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SteamPunk Music, TV and Films

Steam Punk Music

Steampunk music is very broadly defined. Abney Park’s lead singer, Robert Brown defined it as, "mixing Victorian elements and modern elements." There is a broad range of musical influences that make up the Steampunk sound, from industrial dance and world music to folk rock, Punk cabaret to straightforward punk, Carnatic to industrial, hip-hop to opera, darkwave to progressive rock, barbershop to big band.

Joshua Pfeiffer (of Vernian Process) is quoted as saying, "As for Paul Roland, if anyone deserves credit for spearheading Steampunk music, it is him. He was one of the inspirations I had in starting my project. He was writing songs about the first attempt at manned flight, and an Edwardian airship raid in the mid-80’s long before almost anyone else…". Thomas Dolby is also considered one of the early pioneers of retro-futurist (i.e., steampunk and dieselpunk) music. Amanda Palmer was once quoted as saying, "Thomas Dolby is to Steampunk what Iggy Pop was to Punk!"


Steampunk has also appeared in the work of musicians who do not specifically identify as steampunk. For example, the music video of "Turn Me On", by David Guetta and featuring Nicki Minaj, takes place in a steampunk universe where Guetta creates human droids. Another music video is "The Ballad of Mona Lisa", by Panic at the Disco, which has a distinct Victorian Steampunk theme. A continuation of this theme has in fact been used throughout the 2011 album "Vices And Virtues" in the music videos, album art, and tour set and costumes. In addition, the album Clockwork Angels (2012) and its supporting tour by progressive rock band Rush contain lyrics, themes, and imagery based around steampunk. Similarly, Abney Park headlined the first "Steamstock" outdoor steampunk music festival in Richmond, California, which also featured Steampunk bands Thomas Dolby, Frenchy and the Punk, Lee Presson and the Nails, Vernian Process, and others.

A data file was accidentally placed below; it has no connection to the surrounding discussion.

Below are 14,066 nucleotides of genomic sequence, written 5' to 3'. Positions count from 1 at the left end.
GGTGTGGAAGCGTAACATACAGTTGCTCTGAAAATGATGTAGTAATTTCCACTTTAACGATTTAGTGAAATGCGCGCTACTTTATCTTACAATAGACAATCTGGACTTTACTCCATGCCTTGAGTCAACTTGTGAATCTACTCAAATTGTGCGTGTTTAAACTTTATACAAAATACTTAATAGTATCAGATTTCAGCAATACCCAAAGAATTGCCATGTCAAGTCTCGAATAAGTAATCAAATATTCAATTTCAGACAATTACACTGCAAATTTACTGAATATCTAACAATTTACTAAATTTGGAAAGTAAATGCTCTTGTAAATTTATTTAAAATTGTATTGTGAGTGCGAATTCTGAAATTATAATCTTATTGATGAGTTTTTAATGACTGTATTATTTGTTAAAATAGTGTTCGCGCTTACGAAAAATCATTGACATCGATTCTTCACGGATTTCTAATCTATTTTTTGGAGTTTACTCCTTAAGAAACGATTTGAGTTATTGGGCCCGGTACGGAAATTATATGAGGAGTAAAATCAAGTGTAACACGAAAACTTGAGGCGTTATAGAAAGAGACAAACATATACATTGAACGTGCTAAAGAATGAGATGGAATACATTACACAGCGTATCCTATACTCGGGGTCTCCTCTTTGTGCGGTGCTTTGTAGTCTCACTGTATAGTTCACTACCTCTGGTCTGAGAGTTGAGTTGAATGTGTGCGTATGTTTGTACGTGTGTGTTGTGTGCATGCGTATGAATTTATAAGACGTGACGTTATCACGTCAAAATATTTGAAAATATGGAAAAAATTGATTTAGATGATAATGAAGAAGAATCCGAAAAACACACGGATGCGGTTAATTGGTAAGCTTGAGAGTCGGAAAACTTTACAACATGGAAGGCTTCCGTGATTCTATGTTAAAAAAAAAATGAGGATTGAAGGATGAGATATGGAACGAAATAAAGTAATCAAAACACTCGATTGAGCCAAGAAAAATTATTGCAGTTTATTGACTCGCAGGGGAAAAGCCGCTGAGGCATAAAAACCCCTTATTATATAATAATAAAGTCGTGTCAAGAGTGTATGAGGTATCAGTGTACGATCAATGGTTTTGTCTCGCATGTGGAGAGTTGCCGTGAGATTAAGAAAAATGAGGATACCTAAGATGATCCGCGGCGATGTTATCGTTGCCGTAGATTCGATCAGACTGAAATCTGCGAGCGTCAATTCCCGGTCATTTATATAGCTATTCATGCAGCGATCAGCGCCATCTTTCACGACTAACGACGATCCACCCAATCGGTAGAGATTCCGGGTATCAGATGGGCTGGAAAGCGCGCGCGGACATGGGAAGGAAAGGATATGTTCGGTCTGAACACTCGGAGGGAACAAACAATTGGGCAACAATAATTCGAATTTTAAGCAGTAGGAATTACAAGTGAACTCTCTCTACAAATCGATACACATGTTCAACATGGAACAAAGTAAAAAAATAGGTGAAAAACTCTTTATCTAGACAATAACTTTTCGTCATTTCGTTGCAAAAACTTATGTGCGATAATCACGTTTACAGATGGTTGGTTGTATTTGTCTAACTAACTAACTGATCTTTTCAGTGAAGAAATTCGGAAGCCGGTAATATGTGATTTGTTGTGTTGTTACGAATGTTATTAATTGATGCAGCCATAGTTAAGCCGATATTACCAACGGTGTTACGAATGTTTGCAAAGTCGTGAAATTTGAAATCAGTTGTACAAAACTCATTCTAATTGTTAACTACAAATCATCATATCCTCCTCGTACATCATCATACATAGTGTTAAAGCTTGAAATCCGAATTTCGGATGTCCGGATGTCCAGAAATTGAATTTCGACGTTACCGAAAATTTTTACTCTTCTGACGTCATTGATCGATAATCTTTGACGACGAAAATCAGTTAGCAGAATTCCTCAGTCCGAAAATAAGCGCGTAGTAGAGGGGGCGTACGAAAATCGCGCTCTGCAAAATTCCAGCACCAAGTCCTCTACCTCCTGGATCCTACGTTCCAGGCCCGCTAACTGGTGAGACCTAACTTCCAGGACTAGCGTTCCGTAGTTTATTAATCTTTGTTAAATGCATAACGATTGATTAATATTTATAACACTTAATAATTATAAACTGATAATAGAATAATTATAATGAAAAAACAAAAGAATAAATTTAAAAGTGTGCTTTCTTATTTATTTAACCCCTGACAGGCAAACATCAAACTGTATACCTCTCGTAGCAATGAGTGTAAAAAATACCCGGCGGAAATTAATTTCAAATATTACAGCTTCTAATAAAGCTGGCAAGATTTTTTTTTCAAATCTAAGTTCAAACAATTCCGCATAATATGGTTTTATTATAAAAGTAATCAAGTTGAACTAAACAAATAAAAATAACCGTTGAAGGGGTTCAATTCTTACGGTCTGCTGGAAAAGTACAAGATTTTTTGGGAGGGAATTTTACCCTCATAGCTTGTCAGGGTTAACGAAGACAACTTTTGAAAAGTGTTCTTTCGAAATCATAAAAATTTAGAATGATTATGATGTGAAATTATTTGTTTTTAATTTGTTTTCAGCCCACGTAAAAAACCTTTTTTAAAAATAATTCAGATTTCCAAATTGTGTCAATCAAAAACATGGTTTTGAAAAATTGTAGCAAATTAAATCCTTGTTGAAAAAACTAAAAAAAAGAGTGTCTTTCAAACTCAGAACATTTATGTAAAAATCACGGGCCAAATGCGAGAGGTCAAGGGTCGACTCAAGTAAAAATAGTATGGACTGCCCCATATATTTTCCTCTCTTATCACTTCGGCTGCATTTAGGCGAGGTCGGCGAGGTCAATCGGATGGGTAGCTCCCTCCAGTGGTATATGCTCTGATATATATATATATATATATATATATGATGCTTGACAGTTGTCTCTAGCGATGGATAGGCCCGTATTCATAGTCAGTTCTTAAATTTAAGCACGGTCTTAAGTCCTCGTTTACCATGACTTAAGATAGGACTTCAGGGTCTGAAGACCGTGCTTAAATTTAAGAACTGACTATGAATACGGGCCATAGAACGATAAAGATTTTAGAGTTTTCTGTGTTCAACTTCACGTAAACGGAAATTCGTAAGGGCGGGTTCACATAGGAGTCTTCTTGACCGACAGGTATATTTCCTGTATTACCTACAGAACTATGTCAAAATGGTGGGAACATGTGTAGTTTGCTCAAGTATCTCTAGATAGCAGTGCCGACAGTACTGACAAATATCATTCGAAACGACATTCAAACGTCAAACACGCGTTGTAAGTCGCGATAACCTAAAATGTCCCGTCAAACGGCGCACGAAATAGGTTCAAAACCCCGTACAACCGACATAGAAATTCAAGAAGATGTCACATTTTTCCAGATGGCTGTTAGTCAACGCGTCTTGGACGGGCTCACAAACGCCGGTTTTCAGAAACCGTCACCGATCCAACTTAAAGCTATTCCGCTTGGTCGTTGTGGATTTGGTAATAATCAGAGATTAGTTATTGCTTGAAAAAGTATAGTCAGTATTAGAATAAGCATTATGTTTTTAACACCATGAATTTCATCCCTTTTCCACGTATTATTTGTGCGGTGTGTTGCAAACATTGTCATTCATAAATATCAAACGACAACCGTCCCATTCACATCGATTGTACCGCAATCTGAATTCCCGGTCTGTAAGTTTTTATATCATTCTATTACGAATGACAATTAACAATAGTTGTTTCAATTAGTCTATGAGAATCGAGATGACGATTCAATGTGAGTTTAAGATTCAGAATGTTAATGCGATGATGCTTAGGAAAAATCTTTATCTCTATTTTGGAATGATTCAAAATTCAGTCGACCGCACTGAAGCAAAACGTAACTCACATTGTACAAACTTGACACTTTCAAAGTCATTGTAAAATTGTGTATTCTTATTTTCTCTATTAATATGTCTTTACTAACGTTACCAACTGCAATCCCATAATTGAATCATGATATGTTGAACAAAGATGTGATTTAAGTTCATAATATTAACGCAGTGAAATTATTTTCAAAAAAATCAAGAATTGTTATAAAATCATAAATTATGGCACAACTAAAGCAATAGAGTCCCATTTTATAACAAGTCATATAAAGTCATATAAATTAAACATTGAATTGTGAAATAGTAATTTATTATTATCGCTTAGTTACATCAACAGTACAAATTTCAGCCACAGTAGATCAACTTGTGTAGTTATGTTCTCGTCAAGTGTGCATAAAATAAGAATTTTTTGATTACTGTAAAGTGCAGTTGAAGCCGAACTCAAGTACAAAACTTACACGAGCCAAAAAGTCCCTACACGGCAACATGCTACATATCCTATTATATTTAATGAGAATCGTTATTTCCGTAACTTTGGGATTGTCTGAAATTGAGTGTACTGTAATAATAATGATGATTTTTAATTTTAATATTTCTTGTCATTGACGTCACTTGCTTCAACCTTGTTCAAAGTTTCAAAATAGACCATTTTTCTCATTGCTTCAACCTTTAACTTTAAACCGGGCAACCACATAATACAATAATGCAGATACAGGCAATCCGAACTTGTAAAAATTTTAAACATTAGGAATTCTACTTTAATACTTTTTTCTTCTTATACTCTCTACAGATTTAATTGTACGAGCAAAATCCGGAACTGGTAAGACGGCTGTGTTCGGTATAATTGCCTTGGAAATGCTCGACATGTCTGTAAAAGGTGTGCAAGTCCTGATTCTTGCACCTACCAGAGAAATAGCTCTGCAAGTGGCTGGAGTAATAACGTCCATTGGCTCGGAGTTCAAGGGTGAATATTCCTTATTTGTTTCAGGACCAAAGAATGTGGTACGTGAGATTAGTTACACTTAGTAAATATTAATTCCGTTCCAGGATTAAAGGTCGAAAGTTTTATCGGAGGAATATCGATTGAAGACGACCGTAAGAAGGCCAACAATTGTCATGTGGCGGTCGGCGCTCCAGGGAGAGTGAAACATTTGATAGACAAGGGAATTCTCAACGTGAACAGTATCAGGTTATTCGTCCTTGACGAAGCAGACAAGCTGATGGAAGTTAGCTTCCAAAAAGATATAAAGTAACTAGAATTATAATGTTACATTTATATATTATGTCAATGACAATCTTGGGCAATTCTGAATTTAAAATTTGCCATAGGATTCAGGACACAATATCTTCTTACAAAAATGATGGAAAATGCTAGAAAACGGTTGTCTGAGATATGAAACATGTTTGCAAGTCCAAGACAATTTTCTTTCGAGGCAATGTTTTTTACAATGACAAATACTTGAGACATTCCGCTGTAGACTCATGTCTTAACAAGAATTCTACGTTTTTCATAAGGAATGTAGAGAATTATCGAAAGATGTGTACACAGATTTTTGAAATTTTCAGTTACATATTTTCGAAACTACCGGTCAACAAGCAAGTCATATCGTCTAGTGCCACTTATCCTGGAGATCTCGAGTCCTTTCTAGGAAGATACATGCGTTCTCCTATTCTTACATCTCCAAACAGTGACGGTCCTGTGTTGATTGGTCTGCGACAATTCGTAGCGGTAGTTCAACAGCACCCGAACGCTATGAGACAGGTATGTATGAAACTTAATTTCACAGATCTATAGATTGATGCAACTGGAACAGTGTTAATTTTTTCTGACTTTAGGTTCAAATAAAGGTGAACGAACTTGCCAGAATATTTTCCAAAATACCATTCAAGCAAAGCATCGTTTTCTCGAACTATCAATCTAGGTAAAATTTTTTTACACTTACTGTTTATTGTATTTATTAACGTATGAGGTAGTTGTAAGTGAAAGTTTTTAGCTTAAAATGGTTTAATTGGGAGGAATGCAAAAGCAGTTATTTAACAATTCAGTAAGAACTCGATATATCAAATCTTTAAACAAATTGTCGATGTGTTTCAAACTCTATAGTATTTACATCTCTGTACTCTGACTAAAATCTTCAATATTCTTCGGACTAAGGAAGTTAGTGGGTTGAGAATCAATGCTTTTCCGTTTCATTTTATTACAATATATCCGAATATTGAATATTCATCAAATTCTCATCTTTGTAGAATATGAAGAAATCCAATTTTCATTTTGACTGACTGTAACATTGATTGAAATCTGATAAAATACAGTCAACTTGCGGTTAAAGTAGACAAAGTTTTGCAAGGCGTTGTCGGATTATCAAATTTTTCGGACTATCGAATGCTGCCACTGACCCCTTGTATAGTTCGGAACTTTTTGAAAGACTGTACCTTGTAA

SteamPunk Television and Films

The 1965 television series The Wild Wild West, as well as the eponymous 1999 film, featured many of the elements of advanced steam-powered technology set in the Wild West time period of the United States.

The 1979 film Time After Time has Herbert George "H.G." Wells following a surgeon named John Leslie Stevenson into the future, as John is suspected of being Jack the Ripper. Both use Wells' time machine separately to travel.

The 1982 American TV series Q.E.D., set in Edwardian England, starred Sam Waterston as Professor Quentin Everett Deverill (the series title is the character's initials, as well as the Latin phrase quod erat demonstrandum, which translates as "which was to be demonstrated"). The Professor was an inventor and scientific detective, in the mold of Sherlock Holmes. In the show, the lead character was known primarily by his initials, Q.E.D.

The 1986 Japanese film by Hayao Miyazaki Castle in the Sky, was heavily influenced by steampunk culture, featuring various air ships and steam-powered contraptions as well as the story line centering on a mysterious island which floats through the sky. This is accomplished not through magic as most stories would resort to but instead relies on massive propellers as is fitting for the Victorian motif.

The Adventures of Brisco County, Jr., a Fox Network 1993 TV science fiction-western set in the 1890s, featured elements of steampunk as represented by the character Professor Wickwire, whose inventions were described as "the coming thing".


The short-lived 1995 TV show Legend on UPN, set in 1876 Arizona, featured such classic inventions as a steam-driven "quadrovelocipede" and night-vision goggles, and starred John de Lancie as a thinly disguised Nikola Tesla. Alan Moore's and Kevin O'Neill's 1999 The League of Extraordinary Gentlemen graphic novel series (and the subsequent 2003 film adaption) greatly popularised the steampunk genre.


The 2007 Syfy miniseries Tin Man incorporates a considerable amount of steampunk-inspired themes into a re-imagining of L. Frank Baum's The Wonderful Wizard of Oz.


The Syfy series Warehouse 13 features many steampunk-inspired objects and artifacts, including computer designs created by steampunk artisan Richard Nagy, aka "Datamancer".